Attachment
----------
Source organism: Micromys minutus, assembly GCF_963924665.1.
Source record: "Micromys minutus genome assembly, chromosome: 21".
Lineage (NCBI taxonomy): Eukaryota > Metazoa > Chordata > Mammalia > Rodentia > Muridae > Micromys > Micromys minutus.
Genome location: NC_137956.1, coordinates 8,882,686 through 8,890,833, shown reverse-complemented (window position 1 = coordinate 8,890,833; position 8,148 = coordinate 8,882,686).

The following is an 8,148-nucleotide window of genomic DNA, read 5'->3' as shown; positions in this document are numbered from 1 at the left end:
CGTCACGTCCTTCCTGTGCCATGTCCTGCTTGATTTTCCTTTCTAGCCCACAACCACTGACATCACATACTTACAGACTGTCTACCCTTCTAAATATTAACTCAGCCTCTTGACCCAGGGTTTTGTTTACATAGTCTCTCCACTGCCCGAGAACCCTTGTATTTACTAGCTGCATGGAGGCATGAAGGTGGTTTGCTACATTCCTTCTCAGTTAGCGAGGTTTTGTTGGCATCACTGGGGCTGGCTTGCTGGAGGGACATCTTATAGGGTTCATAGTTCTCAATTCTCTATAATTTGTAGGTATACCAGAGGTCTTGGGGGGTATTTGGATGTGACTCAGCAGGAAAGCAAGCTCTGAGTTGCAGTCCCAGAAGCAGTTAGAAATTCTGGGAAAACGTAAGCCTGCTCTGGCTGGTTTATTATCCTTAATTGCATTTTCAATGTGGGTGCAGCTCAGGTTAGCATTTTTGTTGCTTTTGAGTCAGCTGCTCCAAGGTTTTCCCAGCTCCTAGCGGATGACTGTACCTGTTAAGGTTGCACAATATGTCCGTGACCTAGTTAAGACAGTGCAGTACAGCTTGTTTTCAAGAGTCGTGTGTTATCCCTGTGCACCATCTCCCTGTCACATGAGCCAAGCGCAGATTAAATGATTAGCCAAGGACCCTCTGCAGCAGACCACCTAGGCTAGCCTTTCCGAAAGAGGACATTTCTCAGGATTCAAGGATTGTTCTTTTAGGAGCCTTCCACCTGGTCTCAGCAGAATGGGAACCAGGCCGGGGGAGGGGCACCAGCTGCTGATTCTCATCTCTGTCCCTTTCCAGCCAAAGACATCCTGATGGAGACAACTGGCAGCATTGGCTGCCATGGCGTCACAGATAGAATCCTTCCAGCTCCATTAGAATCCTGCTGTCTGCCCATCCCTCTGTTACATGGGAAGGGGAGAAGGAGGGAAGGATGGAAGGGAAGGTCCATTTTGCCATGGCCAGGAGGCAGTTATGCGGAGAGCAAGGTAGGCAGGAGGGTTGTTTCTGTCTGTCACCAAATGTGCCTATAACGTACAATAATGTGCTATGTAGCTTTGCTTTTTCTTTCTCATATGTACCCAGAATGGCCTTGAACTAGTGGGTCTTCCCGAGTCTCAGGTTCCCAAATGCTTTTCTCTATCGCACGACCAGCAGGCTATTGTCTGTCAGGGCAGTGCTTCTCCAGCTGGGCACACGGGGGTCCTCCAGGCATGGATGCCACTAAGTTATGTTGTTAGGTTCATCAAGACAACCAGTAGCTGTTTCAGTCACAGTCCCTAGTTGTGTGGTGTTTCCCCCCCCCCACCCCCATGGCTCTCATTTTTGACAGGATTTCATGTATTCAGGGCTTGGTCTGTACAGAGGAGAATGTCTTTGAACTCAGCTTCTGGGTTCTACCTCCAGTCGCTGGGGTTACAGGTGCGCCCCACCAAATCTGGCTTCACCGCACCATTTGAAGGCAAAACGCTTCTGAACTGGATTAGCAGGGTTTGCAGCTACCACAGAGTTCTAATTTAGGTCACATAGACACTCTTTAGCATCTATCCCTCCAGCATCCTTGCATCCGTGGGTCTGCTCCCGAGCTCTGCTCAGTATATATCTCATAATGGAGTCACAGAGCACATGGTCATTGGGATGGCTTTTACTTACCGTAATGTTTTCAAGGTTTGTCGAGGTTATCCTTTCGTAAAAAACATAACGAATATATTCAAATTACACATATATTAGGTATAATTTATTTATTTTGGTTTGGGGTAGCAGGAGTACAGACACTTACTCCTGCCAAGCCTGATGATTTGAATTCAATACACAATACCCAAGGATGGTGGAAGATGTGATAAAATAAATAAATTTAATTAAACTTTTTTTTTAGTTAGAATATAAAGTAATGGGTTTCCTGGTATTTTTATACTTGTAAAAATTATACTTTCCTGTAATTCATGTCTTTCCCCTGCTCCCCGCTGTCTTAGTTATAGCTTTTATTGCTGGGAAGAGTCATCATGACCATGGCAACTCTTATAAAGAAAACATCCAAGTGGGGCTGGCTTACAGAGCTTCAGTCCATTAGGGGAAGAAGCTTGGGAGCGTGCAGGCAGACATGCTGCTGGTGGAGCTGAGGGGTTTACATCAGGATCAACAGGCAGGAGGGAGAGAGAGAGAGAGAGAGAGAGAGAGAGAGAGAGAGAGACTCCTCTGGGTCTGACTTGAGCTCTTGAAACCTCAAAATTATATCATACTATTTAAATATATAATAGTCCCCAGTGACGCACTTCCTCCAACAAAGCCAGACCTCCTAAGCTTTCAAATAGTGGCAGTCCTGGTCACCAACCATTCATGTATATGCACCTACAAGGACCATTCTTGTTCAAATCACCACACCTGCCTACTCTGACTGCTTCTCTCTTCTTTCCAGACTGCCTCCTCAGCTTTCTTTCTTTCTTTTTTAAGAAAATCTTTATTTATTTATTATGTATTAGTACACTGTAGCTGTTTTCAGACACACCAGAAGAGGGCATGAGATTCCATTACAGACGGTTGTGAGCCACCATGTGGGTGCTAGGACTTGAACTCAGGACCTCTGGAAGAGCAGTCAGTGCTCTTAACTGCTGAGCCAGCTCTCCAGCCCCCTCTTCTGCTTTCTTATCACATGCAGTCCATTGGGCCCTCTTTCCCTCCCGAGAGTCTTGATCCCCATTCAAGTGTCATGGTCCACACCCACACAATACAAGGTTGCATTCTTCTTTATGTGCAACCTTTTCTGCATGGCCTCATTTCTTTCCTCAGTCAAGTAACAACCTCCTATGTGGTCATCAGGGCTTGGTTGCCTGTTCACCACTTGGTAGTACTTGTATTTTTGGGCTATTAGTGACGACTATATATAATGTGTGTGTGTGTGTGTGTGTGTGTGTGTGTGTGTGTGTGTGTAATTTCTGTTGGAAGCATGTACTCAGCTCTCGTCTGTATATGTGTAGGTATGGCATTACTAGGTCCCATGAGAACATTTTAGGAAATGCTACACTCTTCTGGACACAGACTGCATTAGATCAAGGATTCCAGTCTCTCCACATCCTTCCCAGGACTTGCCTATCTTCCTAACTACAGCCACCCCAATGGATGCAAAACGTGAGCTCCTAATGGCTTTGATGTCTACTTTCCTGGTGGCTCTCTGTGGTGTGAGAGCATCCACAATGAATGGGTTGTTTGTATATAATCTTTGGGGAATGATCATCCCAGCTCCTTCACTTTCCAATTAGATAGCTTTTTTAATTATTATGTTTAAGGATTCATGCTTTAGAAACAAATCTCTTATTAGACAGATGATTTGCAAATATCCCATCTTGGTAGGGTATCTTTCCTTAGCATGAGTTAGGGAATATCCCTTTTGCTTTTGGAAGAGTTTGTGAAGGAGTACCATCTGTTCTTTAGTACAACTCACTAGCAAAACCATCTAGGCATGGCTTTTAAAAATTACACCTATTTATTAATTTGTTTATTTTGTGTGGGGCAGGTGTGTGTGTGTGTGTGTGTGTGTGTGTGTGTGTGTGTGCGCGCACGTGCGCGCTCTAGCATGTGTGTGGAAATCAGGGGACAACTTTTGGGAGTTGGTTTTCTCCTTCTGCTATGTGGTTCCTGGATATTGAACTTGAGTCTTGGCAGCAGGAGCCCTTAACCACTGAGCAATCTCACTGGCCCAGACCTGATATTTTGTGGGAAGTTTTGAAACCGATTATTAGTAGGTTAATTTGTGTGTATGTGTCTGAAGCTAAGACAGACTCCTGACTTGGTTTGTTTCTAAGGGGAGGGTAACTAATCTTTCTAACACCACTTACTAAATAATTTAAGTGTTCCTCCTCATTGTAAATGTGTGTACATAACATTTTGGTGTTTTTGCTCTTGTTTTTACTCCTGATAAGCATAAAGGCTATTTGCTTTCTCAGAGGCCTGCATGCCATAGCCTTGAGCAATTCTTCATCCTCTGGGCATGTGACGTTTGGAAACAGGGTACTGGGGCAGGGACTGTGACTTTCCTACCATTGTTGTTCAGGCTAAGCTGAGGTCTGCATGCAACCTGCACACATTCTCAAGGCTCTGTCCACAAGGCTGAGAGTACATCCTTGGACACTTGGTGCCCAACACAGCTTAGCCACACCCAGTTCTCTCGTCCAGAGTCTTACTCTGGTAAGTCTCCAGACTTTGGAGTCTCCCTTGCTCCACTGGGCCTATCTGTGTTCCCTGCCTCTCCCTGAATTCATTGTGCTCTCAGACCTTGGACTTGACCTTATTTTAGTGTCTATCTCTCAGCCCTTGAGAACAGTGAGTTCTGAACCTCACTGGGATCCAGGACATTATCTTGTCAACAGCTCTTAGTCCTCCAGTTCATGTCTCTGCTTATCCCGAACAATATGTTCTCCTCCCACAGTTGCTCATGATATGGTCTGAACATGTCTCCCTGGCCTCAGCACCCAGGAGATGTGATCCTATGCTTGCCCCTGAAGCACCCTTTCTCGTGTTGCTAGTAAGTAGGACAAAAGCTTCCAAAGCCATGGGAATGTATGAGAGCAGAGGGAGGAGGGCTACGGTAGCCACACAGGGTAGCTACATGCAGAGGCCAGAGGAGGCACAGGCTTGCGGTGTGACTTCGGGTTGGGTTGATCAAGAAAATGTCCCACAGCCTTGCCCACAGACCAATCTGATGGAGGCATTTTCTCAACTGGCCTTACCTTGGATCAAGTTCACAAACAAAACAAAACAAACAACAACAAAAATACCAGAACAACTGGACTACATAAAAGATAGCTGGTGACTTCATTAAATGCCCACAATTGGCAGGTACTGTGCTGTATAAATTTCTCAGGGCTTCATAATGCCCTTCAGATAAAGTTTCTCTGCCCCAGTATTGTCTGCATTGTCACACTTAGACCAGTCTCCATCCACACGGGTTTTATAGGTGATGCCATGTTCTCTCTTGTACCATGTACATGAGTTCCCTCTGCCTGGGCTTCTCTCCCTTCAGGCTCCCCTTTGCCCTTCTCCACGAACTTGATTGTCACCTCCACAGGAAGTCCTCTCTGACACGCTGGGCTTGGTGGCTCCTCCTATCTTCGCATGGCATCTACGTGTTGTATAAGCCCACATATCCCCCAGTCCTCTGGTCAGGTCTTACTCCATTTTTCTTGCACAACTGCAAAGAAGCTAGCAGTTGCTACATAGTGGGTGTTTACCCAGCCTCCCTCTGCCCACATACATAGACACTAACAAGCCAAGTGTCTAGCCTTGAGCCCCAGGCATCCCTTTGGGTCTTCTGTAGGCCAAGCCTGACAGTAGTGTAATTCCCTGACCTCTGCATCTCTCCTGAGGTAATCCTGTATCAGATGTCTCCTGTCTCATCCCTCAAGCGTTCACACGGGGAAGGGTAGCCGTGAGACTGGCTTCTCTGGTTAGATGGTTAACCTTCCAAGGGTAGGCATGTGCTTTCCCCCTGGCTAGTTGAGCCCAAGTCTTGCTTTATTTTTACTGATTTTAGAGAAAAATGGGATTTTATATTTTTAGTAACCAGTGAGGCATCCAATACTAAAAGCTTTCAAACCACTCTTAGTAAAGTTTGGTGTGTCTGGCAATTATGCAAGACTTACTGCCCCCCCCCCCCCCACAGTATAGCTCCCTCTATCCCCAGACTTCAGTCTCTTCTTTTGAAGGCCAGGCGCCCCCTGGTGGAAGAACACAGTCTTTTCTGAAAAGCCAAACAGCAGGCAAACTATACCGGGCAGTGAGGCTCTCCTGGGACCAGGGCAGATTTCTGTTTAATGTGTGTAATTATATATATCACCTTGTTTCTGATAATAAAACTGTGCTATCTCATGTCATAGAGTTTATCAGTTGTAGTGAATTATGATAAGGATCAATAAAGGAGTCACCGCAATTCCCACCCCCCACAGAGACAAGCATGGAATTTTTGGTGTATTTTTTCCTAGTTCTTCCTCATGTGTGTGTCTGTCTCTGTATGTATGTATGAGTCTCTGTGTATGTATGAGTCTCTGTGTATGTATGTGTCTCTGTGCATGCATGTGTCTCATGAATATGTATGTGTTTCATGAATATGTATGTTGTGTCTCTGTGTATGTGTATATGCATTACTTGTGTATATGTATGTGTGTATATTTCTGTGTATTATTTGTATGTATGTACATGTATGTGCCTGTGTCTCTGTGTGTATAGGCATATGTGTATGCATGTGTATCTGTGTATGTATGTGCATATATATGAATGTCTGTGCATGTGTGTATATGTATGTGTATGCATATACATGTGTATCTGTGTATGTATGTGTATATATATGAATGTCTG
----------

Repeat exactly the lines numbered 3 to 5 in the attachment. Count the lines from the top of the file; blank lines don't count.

Lineage (NCBI taxonomy): Eukaryota > Metazoa > Chordata > Mammalia > Rodentia > Muridae > Micromys > Micromys minutus.
Genome location: NC_137956.1, coordinates 8,882,686 through 8,890,833, shown reverse-complemented (window position 1 = coordinate 8,890,833; position 8,148 = coordinate 8,882,686).

The following is an 8,148-nucleotide window of genomic DNA, read 5'->3' as shown; positions in this document are numbered from 1 at the left end: